‘upahuta’ etc. However, the complicated language and style of some sutras un— mistakably present
some genuine problems and one has to take many things as understood or implied; ‘anyartham darsanam
na punar grahanat’ 1.4.6, ‘nabhidaghnam sadah’ 8.6.1, ulukhalasya retahsigvelayam aratnimatrasruteh
17.4.21 are a few of this type to quote.
Despite this the author will feel himself amply rewarded it his endeavour at the translation is
found useful for studying the subject in further details.
The Srauta Sutra of Katyayana describes the nature of several srauta sacrifices which are divided in
three categories Isti, Pasu and Soma depending on that they follow. Following is the survey of these
The Sari sutra is expected to perform this sacrifice, which is a Pattern for all kinds of Isti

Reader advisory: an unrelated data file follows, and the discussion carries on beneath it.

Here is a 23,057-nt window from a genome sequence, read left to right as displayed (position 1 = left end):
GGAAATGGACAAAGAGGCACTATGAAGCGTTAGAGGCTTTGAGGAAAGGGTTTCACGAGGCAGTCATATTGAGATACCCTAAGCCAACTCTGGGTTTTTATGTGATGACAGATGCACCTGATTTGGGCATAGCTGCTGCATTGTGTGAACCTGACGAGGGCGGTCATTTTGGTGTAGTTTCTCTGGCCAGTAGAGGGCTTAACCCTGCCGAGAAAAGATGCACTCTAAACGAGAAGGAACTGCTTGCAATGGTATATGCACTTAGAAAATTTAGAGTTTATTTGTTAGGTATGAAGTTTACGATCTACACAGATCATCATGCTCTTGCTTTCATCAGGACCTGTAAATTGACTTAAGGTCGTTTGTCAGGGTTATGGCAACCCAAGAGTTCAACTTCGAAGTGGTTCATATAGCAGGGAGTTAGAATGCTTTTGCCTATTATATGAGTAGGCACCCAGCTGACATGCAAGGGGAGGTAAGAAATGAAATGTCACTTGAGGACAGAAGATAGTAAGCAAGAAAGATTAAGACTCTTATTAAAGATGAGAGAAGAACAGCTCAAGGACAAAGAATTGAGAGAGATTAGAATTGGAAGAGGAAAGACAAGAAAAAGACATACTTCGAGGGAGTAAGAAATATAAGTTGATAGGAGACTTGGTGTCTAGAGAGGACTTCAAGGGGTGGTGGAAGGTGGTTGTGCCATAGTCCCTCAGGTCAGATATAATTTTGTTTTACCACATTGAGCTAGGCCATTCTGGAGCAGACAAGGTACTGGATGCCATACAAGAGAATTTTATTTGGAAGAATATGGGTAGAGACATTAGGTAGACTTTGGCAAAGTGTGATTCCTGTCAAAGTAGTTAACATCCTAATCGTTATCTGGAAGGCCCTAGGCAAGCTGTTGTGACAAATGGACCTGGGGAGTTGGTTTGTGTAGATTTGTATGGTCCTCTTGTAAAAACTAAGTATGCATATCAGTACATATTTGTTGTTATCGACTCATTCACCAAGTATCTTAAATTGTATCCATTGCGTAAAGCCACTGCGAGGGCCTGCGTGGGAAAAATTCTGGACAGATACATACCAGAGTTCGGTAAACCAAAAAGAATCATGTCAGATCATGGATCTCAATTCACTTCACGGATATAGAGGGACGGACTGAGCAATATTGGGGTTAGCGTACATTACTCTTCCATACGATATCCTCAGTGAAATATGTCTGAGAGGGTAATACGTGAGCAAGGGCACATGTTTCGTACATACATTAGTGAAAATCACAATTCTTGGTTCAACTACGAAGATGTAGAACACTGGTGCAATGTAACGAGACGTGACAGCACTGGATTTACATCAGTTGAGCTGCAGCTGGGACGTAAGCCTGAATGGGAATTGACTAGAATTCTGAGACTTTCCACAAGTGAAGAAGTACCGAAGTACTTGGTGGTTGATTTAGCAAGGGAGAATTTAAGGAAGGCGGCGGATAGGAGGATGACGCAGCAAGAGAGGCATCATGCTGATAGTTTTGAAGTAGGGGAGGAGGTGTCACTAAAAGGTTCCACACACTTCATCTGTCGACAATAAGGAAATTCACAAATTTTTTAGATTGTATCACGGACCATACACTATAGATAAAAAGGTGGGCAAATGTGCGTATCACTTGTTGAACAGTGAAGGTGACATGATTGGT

sacrifices, in two parts —namely the Darsa Isti and Purnamasa Isti- after he has duly set up the
sacred fires (Adhana). The Purnamasa Isti is performed in the first place, on the Full-moon day and
consists of three main oblations a cake on eight potsherds to Agni, a low voice oblation of
clarified butter to Agnisoma and a cake on eleven potsherds to Agnisoma). The Darsa Isti takes place
then on the New- moon day and it has also three oblations [a cake on eight pot- sherds to Agni, an
oblation of curds to Indra and an oblation of milk to Indra in case there is a provision of
Sannayya. If not, there in a low voice oblation of clarified butter to Visnu or Agnisoma it cake on
twelve potsherds to Indragni beside the oblation to Agni. The two Istis are normally performed on
two days. But the Full-moon rites can be adjusted in only one day. Thus the rites of adding fuel
etc. are performed on the Full-moon day and the main oblations are offered on the Pratipad. Or all
these rites can be performed on the Pratipad itself. There are two Agharas, five fore-offerings and